North And South Korean Gymnasts Took A Selife

North and South Korean gymnasts Hong Un-jong and Lee Eun-ju took the most important selfie ever at the Rio Olympics on Monday, August 8. The Olympic selfie between the representatives from the two embattled countries exemplified the spirit of the games, and hopefully sent a message of unity back to the Korean Peninsula, where tensions have intensified in recent months. The picture quickly captured the world's attention, due to its sentimental and ironic nature. Despite being neighbors, North and South Koreans had to travel to Brazil to come together.

The unity between the countries is sorely needed, particularly now. North Korea is rapidly developing nuclear capabilities and launching missiles, according to South Korean intelligence. In response, South Korea has been practicing war games with the United States to prepare for potential military scenarios, which the North sees as preparation for an invasion. The tenuous relationship between the North and South could draw other countries in if it ever reaches a point where outside intervention is necessary, so it's reassuring to see signs of friendship and cooperation between two of the countries' citizens.

Geopolitical consequences aside, the selfie seemed to bolster both young women's achievements in the games. Hong placed second in the vault, her signature event, after the qualifying round on Sunday. She's expected to repeat her performance from the 2015 World Championships and medal in the event during the finals on Thursday. Lee didn't qualify for any finals, but she placed well among the talented pack of gymnasts, particularly considering her young age of just 17.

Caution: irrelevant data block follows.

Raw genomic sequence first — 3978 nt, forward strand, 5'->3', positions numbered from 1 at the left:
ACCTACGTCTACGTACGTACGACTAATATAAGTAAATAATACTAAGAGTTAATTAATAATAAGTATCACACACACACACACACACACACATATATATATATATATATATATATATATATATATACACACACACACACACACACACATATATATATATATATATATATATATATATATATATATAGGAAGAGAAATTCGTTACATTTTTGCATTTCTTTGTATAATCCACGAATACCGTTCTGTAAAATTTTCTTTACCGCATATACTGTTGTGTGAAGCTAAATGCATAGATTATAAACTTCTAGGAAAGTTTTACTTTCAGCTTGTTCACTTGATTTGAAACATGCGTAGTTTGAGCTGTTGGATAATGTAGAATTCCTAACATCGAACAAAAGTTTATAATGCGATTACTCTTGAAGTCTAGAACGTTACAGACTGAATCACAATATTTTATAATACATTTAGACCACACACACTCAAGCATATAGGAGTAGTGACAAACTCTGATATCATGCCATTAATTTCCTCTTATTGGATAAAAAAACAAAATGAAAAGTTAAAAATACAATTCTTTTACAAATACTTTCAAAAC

Although Hong is one of the prides of North Korea, as the first female gymnast to earn an Olympic medal for the country, some have expressed concern for her safety upon her return home. North Korea is notorious for human rights violations and prosecuting perceived crimes against the state, which may put Hong at risk after the Olympics. The high-profile nature of the image may protect Hong from any potential repercussions, but the volatile North Korean government is unpredictable.

Unfortunately for diplomatic relations between the North and South, Lee is a full 10 years younger than Hong, so this may be the only Olympics where the athletes overlap as competitors. Yet the showing at the Olympics, and the attention given to this powerful photo, could boost participation in gymnastics in both countries, as well as create a new athletic and diplomatic bond between the long embattled neighbors. If so, there will hopefully be more selfies and relationship-building to come for North and South Koreans.